14 Red Lion Broadcasting v. FCC  FCC’s (Federal Communications Commission’s) Fairness Doctrine requires radio television broadcasters to present balanced and fair discussion of public issues.  Doctrine composed of two parts: personal attacks concerning public issue debates, and political editorializing.  FCC renews broadcasting licenses on compliance with its regulations  Red Lion Broadcasting challenged fairness doctrine  Does the fairness doctrine violate Freedom of Press?  7 votes for, 0 against  Fairness doctrine enhanced rather than infringed on First Amendment  Requirement that subject of attack be provided with broadcast summary as well as opportunity to respond insured open and balanced discussion  Requirement that political editorializing be presented on both sides also contributed to balance


16 Chandler v. Florida  Two Miami Beach police officers charged with robbing local restaurant  Trial gained much media attention  Recent Florida Supreme Court decision allowed electronic media to record the trial  The officers objected to the coverage and we found guilty as charged  Does allowing electronic media to cover a trial violate accused’s right to fair trial?  8 votes for Florida, 0 against  State experimentation with evolving technology is consistent with Constitution  Florida’s policy had been implemented with strict guidelines intended to protect right of fair trial  For example, state required courts to protect certain witnesses from glare of publicity and to consider arguments from defendant who feels electronic coverage may bias jury.

17 Reno v. ACLU  Communications Decency Act intentional transmission of obscene or indecent messages as well as sexual or excretory activities  Janet Reno appealed to these rules except obscenity and its protection against child pornography  Did Communications Decency Act violate first and fifth Amendments by being too vague in what types of internet communications they criminalized?  9 votes for ACLU, 0 against

18 United States v. American Library Association  Congress passed the Children's Internet Protection Act (CIPA) in 2000, requiring public libraries to install internet filtering software on their computers in order to qualify for federal funding  American Library Association and others challenged the law, saying it took away the first amendment of their users  Does Congress have the authority to require libraries to censor internet content in order to receive federal funding?  The Court held that, because public libraries' use of Internet filtering software does not violate their patrons' First Amendment rights, CIPA does not induce libraries to violate the Constitution and is a valid exercise of Congress's spending power.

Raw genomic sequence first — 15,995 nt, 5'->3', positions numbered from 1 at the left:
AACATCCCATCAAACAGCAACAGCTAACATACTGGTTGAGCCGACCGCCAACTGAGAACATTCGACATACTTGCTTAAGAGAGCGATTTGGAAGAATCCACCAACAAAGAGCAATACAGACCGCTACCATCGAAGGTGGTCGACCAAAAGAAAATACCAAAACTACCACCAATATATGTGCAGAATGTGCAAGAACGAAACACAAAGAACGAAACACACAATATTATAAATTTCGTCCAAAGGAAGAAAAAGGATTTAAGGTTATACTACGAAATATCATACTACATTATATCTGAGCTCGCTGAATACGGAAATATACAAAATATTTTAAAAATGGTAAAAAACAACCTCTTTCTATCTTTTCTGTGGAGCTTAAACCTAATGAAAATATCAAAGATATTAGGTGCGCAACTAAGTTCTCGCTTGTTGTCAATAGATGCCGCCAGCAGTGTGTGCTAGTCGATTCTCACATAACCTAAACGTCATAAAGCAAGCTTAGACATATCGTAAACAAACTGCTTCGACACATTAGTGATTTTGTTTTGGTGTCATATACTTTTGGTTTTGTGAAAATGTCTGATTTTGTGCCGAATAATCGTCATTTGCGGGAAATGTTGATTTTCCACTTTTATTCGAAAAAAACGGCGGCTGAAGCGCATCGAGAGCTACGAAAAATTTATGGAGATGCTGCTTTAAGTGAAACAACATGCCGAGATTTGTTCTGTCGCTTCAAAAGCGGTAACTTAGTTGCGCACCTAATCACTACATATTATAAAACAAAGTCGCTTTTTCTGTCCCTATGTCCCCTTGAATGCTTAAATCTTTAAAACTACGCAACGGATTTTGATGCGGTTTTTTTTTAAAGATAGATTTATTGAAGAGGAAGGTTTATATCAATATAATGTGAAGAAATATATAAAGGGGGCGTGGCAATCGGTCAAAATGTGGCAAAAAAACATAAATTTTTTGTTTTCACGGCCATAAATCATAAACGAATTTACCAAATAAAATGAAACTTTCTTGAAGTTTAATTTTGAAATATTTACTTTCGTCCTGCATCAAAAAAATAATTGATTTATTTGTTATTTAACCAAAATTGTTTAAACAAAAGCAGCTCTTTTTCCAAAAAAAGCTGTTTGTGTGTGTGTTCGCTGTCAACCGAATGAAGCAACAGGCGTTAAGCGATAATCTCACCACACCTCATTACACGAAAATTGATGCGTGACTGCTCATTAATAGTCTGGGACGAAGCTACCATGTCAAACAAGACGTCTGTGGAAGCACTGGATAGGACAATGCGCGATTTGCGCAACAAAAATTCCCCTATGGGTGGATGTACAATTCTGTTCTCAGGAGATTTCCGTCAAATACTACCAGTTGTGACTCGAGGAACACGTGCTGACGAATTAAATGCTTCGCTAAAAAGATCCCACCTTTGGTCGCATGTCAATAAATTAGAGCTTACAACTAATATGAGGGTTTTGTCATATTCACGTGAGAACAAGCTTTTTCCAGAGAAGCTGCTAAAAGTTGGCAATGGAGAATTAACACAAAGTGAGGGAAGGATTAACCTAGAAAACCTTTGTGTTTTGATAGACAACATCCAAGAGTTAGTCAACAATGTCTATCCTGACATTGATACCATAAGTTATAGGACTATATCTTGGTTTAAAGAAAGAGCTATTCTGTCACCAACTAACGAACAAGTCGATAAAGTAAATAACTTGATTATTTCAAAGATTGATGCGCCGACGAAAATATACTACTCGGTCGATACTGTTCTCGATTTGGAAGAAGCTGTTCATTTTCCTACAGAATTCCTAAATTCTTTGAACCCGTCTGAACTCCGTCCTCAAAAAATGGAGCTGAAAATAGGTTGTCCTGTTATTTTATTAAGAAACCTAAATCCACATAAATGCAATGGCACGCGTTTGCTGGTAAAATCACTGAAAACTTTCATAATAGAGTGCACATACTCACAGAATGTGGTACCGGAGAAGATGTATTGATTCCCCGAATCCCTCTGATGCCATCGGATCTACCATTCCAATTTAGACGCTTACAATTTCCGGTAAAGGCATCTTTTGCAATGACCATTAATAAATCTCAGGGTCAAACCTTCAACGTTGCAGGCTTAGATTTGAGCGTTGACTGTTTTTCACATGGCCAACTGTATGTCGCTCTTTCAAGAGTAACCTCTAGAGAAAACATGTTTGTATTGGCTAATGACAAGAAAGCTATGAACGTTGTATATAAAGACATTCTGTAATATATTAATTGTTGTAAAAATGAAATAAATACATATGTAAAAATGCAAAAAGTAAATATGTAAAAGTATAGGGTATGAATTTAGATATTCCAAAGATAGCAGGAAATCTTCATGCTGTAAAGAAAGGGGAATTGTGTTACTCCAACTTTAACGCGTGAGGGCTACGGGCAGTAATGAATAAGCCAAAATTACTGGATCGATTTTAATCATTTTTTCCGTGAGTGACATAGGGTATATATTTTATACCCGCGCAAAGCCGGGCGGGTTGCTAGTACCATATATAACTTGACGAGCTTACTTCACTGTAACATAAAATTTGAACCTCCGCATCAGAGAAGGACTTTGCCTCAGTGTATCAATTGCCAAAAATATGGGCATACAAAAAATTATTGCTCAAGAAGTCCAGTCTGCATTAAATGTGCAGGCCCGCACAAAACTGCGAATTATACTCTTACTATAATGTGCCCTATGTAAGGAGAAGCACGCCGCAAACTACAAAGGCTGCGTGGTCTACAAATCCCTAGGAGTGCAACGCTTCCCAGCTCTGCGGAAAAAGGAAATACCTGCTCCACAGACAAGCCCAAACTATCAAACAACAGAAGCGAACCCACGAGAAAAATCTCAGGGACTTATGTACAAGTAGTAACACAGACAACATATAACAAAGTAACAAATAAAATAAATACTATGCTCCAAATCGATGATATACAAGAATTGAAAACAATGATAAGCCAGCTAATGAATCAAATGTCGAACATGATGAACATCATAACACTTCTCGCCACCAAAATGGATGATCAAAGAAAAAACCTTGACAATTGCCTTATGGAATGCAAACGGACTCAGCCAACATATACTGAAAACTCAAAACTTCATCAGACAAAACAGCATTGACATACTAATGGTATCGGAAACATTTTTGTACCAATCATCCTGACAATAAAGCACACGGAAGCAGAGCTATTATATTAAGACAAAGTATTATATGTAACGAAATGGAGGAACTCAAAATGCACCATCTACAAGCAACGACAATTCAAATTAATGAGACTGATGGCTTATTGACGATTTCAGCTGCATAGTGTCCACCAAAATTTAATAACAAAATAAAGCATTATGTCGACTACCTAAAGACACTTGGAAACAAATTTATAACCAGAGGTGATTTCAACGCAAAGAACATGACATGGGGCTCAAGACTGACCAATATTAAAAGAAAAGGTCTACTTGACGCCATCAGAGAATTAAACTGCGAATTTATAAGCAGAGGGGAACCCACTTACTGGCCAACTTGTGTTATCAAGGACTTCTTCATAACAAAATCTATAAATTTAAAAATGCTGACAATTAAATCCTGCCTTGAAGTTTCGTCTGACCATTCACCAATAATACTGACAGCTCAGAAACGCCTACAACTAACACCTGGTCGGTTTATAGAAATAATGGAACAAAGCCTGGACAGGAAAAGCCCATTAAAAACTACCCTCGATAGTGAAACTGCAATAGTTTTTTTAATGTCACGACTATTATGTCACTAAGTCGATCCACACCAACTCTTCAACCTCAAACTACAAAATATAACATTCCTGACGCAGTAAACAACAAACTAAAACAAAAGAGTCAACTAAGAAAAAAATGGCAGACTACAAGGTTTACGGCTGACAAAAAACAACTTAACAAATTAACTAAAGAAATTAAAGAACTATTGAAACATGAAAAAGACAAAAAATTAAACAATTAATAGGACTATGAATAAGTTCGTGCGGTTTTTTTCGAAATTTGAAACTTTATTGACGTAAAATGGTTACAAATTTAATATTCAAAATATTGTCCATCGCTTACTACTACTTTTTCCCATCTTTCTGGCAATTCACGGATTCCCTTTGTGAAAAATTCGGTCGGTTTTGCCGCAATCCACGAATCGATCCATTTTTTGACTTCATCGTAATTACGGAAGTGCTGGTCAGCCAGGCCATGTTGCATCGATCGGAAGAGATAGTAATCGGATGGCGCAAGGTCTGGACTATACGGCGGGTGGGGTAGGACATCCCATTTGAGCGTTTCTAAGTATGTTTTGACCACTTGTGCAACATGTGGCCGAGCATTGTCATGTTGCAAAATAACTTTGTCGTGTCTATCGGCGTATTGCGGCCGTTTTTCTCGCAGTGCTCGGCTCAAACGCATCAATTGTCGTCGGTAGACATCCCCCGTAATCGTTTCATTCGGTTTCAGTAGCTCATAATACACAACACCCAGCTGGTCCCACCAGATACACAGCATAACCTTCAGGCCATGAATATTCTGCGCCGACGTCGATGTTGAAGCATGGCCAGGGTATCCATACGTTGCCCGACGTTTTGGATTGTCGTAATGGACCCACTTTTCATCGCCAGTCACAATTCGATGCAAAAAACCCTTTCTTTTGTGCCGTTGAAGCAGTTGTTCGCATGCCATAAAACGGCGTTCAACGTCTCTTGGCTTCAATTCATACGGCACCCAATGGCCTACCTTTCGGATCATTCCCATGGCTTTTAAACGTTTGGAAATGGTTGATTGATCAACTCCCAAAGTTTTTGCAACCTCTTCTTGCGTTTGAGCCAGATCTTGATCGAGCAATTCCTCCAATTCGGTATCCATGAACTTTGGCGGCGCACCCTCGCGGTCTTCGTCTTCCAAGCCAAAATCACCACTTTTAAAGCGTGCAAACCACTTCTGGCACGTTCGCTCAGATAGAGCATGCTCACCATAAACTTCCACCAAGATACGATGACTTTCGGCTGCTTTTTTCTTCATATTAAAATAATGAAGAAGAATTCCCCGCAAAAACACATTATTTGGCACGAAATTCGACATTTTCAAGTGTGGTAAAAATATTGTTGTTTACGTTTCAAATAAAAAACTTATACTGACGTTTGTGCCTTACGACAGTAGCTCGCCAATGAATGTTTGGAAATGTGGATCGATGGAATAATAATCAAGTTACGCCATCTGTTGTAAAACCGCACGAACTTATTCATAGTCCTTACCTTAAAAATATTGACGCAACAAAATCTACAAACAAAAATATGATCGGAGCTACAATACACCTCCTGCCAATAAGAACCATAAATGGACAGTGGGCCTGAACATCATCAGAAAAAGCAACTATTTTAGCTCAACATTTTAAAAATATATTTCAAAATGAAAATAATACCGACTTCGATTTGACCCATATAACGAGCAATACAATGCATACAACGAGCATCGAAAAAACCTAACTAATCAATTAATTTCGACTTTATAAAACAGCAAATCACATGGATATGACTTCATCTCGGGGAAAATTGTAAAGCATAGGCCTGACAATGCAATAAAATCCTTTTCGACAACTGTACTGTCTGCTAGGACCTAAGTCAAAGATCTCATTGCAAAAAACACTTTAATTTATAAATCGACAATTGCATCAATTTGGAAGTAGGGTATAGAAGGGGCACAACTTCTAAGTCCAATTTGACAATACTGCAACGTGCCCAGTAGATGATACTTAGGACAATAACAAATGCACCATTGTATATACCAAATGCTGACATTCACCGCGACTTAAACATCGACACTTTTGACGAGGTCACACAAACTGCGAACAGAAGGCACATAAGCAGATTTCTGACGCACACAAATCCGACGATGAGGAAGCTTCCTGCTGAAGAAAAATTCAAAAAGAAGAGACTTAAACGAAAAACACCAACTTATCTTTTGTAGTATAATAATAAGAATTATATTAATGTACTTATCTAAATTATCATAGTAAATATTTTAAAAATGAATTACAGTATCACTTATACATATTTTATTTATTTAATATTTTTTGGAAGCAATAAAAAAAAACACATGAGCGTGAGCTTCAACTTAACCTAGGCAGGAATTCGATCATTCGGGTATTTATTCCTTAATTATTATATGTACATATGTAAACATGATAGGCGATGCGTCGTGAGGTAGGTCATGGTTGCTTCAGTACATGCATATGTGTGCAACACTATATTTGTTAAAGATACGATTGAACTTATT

19 The Impact of Freedom of Press  In most cases the court favors the publisher  Exception to this is when the group is not an independent body or when the material is considered to be obscene or absurd



22 Class Discussion  Do you think it is fair for those involved in the court case to have the information from their case be published for all to see?  Do You believe that it is necessary for Supreme Court case information to be published?  Should it be up to those involved in the case to decide whether or not to allow the information from the case to be published?

23 Bibliography  NEAR v. MINNESOTA EX REL. OLSON. The Oyez Project at IIT Chicago-Kent College of Law. 15 September /1929/1929_91  ZURCHER v. THE STANFORD DAILY. The Oyez Project at IIT Chicago-Kent College of Law. 18 September  MILLER v. CALIFORNIA. The Oyez Project at IIT Chicago-Kent College of Law. 15 September  NEW YORK TIMES v. SULLIVAN. The Oyez Project at IIT Chicago-Kent College of Law. 18 September  NEW YORK TIMES v. UNITED STATES. The Oyez Project at IIT Chicago-Kent College of Law. 15 September /1970/1970_1873  HAZELWOOD SCHOOL DISTRICT v. KUHLMEIER. The Oyez Project at IIT Chicago-Kent College of Law. 15 September /1987_86_836  HUSTLER MAGAZINE v. FALWELL. The Oyez Project at IIT Chicago-Kent College of Law. 15 September /1987/1987_86_1278  MIAMI HERALD PUBLISHING CO. v. TORNILLO. The Oyez Project at IIT Chicago-Kent College of Law. 15 September /1973/1973_73_797  v.. The Oyez Project at IIT Chicago-Kent College of Law. 19 September  CHANDLER v. FLORIDA. The Oyez Project at IIT Chicago-Kent College of Law. 18 September  UNITED STATES v. PLAYBOY ENTERTAINMENT GROUP, INC.. The Oyez Project at IIT Chicago-Kent College of Law. 15 September  RENO v. ACLU. The Oyez Project at IIT Chicago-Kent College of Law. 15 September  Edwards, George C., Martin P. Wattenberg, and Robert L.. Lineberry. Government in America. New York: Pearson Longman, Print.